Books Off My 2019 Book List

Full disclaimer: This is going to be a long post. It’s been a while since I’ve shared an update on my book reading list and combine that with this rainy weather we’ve been having, that means I’ve been crossing quite a few books off my list these last few months. So there’s a lot to catch up on. Actually, 8 books in total. Feel free to skim and read details on the titles that most catch your attention.

How to Win Friends & Influence People by Dale Carnegie

With these reviews I like to be honest, and in this book’s case I’m going to be brutally honest here. How to Win Friends & Influence People is one of the most well known and recommended books in the personal development world. While I did find it was a good book with a few great nuggets of information, I really struggled to finish this book at the end. I found it to be a little long and sometimes a fairly dry read. The content of the book was solid and there were good examples to explain the theories, it just wasn’t as engaging as other books I’ve read of a similar nature.

One of the key quotes I got from this book was, “the only way on Earth to influence other people is to talk about what they want and show them how to get it.” Often when trying to persuade someone we think of it from our perspective, but we really need to learn what the other person wants and show them how we can help them get there. I also really liked the six ways to make people like you.

  1. Become genuinely interested in other people.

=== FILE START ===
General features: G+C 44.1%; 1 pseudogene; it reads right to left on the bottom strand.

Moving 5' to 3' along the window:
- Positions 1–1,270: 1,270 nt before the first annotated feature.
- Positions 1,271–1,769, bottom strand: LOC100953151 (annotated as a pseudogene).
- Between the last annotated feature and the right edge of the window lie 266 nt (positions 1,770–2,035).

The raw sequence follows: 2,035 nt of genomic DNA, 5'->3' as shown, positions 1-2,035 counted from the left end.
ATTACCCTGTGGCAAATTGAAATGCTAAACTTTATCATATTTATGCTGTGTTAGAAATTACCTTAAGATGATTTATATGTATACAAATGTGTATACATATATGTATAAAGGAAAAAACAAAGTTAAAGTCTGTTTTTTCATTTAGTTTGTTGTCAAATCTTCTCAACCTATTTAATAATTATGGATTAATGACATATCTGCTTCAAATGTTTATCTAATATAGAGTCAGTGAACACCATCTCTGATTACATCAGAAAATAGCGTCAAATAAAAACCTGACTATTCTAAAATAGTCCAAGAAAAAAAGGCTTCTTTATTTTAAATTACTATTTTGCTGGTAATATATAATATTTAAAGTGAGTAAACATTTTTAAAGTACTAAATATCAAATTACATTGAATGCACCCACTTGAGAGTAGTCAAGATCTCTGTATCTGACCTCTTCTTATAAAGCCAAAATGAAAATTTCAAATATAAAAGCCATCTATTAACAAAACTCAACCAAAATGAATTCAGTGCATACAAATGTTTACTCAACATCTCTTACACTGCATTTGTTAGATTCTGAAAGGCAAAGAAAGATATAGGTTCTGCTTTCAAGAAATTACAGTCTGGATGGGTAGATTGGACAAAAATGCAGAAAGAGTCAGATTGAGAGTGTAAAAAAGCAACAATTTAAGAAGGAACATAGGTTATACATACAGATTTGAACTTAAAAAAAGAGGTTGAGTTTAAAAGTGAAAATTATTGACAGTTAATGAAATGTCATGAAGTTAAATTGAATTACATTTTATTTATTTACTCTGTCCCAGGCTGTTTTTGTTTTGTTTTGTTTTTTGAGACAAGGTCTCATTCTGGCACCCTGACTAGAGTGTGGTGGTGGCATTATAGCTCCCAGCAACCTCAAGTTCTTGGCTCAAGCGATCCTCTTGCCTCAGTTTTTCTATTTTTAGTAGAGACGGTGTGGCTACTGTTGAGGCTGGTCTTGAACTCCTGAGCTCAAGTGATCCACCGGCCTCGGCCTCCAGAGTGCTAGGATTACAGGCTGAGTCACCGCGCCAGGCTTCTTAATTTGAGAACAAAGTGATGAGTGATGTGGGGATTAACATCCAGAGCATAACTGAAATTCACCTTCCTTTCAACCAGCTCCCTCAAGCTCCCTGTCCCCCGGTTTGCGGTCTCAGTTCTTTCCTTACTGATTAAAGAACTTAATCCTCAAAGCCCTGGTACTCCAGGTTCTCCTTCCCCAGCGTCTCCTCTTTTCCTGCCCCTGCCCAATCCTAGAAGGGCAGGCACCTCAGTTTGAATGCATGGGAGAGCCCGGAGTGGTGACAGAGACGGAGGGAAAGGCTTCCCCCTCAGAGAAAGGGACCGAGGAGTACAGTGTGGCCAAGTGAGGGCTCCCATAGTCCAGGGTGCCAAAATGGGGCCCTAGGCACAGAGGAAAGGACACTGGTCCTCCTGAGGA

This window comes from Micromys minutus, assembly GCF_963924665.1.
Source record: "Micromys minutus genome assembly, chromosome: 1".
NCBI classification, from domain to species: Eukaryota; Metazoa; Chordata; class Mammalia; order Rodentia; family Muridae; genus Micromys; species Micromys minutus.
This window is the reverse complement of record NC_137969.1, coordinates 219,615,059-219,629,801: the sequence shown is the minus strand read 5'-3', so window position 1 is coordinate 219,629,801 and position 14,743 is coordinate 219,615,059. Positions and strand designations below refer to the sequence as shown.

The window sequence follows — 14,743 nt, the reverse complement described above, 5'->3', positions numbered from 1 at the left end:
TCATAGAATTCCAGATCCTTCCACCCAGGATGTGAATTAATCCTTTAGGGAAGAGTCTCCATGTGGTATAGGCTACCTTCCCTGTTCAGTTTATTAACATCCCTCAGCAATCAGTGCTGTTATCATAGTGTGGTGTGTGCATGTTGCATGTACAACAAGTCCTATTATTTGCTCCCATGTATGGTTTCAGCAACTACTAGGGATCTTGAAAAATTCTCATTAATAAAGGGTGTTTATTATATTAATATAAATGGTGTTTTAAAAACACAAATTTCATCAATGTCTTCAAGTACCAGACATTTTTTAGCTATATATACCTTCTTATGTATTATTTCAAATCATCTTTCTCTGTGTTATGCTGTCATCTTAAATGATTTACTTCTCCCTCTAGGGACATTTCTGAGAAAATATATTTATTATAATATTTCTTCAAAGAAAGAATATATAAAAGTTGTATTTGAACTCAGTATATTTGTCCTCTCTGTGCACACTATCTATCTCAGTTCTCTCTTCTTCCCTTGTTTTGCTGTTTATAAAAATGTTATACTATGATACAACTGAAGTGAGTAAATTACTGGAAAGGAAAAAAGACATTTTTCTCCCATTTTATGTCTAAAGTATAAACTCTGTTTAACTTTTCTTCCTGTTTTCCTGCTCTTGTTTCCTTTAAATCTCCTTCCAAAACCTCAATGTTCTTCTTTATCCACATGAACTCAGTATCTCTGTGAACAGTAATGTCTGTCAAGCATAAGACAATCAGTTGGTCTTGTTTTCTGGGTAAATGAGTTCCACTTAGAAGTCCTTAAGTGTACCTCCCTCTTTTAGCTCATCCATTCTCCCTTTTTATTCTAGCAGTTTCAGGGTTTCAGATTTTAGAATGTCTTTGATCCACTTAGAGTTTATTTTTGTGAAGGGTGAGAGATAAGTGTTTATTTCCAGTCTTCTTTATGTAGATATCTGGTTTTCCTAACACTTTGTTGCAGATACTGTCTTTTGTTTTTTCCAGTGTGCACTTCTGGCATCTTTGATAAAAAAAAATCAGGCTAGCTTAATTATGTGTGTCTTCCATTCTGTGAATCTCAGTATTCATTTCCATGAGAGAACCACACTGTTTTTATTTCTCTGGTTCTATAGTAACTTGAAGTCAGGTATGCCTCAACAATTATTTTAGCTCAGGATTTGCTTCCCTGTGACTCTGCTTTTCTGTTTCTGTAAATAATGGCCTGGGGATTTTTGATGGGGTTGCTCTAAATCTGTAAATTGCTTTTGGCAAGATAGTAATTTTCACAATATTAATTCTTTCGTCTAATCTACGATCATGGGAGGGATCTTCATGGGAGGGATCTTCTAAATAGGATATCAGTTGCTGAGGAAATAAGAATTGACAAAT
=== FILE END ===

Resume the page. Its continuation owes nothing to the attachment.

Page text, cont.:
2. Smile.
  3. Remember that a person’s name is to that person the sweetest and most important sound in any language.
  4. Be a good listener. Encourage others to talk about themselves.
  5. Talk in terms of the other person’s interests.
  6. Make the other person feel important — and do it sincerely.

Your Best Year Ever by Michael Hyatt

Your Best Year Ever was a very informative and inspiring book to read. I would highly recommend this book for anyone who enjoys or anyone who doesn’t enjoy setting goals. 😉 This book not only explains why the process of setting goals is important, but also the how or the process to setting good goals. Everyone can benefit from learning how to set themselves up for success and actually achieve their goals.

This book addresses mindset when setting goals which is something I’m always trying to improve in myself. “Our beliefs play a massive part in how we approach life. We tend to experience what we expect.” “When we obsess on what’s wrong, we miss what’s right.” Most people who’ve set goals before have heard of the SMART goal process. In this book, Michael teaches about the SMARTER goals. Specific, Measurable, Actionable, Risky, Time-Keyed, Exciting, and Relevant. The risk component in setting goals was new to me. This is something I’ve taken into consideration when I set my goals for this year. I also was more disciplined and strategic in my goal setting as well because of this quote. “I recommend setting seven to ten goals per year – but only two or three major deadlines per quarter. Any more than that and your focus will suffer along with your results.” This was a totally new concept for me, but it makes so much sense! Often times we set goals for the immediate future or for a year from now. By setting only a few major goals for the year and breaking the rest down by the quarter we are taking things in bite sized chunks we can handle. This doesn’t even break the surface of everything I learned from this book, so my recommendation is that you read it yourself too!

Year of Yes by Shonda Rhimes

Year of Yes I found to be more of a biography than a personal development book. But don’t get me wrong, this was still a great read, I just didn’t learn as much as I had hoped too. Shonda Rhimes is an excellent writer who keeps you very engaged throughout the book. I found some of her struggles and stories very relatable to my current struggles. If you’re looking for a good book to read or to be inspired by someone’s personal story of self-discovery, I would definitely recommend this book.